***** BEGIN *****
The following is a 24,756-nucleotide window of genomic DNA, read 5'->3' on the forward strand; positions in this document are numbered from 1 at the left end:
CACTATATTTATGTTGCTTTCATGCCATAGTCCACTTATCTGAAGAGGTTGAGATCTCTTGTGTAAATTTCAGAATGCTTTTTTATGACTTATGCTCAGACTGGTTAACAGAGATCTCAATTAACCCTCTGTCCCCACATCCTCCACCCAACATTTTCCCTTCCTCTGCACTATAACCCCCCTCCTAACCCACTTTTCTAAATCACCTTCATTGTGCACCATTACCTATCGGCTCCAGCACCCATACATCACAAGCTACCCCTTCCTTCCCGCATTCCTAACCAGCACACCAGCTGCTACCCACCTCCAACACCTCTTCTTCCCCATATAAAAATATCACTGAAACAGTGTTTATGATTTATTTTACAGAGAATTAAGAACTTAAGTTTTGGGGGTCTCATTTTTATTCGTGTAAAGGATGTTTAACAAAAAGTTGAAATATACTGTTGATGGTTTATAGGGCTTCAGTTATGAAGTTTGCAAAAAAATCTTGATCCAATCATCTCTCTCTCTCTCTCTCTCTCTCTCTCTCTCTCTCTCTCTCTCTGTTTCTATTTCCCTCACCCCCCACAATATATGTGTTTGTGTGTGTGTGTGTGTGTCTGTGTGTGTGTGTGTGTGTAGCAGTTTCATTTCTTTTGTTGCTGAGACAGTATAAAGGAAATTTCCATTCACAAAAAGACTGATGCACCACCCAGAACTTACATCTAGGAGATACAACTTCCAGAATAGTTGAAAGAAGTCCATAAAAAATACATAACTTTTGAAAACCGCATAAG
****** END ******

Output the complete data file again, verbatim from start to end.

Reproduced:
The following is a 24,756-nucleotide window of genomic DNA, read 5'->3' on the forward strand; positions in this document are numbered from 1 at the left end:
CACTATATTTATGTTGCTTTCATGCCATAGTCCACTTATCTGAAGAGGTTGAGATCTCTTGTGTAAATTTCAGAATGCTTTTTTATGACTTATGCTCAGACTGGTTAACAGAGATCTCAATTAACCCTCTGTCCCCACATCCTCCACCCAACATTTTCCCTTCCTCTGCACTATAACCCCCCTCCTAACCCACTTTTCTAAATCACCTTCATTGTGCACCATTACCTATCGGCTCCAGCACCCATACATCACAAGCTACCCCTTCCTTCCCGCATTCCTAACCAGCACACCAGCTGCTACCCACCTCCAACACCTCTTCTTCCCCATATAAAAATATCACTGAAACAGTGTTTATGATTTATTTTACAGAGAATTAAGAACTTAAGTTTTGGGGGTCTCATTTTTATTCGTGTAAAGGATGTTTAACAAAAAGTTGAAATATACTGTTGATGGTTTATAGGGCTTCAGTTATGAAGTTTGCAAAAAAATCTTGATCCAATCATCTCTCTCTCTCTCTCTCTCTCTCTCTCTCTCTCTCTCTCTCTCTGTTTCTATTTCCCTCACCCCCCACAATATATGTGTTTGTGTGTGTGTGTGTGTGTCTGTGTGTGTGTGTGTGTGTAGCAGTTTCATTTCTTTTGTTGCTGAGACAGTATAAAGGAAATTTCCATTCACAAAAAGACTGATGCACCACCCAGAACTTACATCTAGGAGATACAACTTCCAGAATAGTTGAAAGAAGTCCATAAAAAATACATAACTTTTGAAAACCGCATAAG